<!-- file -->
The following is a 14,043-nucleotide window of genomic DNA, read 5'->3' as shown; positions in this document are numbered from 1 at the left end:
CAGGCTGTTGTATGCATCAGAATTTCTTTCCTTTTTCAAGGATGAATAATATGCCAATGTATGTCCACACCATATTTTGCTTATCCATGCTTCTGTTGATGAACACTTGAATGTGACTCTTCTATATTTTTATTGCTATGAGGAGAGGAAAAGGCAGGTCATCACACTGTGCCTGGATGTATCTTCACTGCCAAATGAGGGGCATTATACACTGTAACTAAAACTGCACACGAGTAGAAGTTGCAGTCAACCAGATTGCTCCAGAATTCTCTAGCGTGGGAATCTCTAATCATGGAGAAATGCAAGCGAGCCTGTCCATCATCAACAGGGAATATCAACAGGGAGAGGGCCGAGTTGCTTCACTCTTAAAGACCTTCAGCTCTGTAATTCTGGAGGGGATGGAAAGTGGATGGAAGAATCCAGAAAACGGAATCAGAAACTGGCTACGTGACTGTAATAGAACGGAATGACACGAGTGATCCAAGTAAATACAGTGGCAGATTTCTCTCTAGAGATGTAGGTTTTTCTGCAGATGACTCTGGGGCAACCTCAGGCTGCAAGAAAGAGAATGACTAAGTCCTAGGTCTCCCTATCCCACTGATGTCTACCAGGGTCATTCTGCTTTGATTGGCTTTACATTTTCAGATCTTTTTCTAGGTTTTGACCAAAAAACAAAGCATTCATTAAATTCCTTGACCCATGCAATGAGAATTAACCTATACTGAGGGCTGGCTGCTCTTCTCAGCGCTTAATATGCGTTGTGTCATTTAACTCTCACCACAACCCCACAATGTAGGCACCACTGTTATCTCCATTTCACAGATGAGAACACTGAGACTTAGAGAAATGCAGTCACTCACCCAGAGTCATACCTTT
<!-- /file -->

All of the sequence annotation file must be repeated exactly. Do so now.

The following is a 14,043-nucleotide window of genomic DNA, read 5'->3' as shown; positions in this document are numbered from 1 at the left end:
CAGGCTGTTGTATGCATCAGAATTTCTTTCCTTTTTCAAGGATGAATAATATGCCAATGTATGTCCACACCATATTTTGCTTATCCATGCTTCTGTTGATGAACACTTGAATGTGACTCTTCTATATTTTTATTGCTATGAGGAGAGGAAAAGGCAGGTCATCACACTGTGCCTGGATGTATCTTCACTGCCAAATGAGGGGCATTATACACTGTAACTAAAACTGCACACGAGTAGAAGTTGCAGTCAACCAGATTGCTCCAGAATTCTCTAGCGTGGGAATCTCTAATCATGGAGAAATGCAAGCGAGCCTGTCCATCATCAACAGGGAATATCAACAGGGAGAGGGCCGAGTTGCTTCACTCTTAAAGACCTTCAGCTCTGTAATTCTGGAGGGGATGGAAAGTGGATGGAAGAATCCAGAAAACGGAATCAGAAACTGGCTACGTGACTGTAATAGAACGGAATGACACGAGTGATCCAAGTAAATACAGTGGCAGATTTCTCTCTAGAGATGTAGGTTTTTCTGCAGATGACTCTGGGGCAACCTCAGGCTGCAAGAAAGAGAATGACTAAGTCCTAGGTCTCCCTATCCCACTGATGTCTACCAGGGTCATTCTGCTTTGATTGGCTTTACATTTTCAGATCTTTTTCTAGGTTTTGACCAAAAAACAAAGCATTCATTAAATTCCTTGACCCATGCAATGAGAATTAACCTATACTGAGGGCTGGCTGCTCTTCTCAGCGCTTAATATGCGTTGTGTCATTTAACTCTCACCACAACCCCACAATGTAGGCACCACTGTTATCTCCATTTCACAGATGAGAACACTGAGACTTAGAGAAATGCAGTCACTCACCCAGAGTCATACCTTT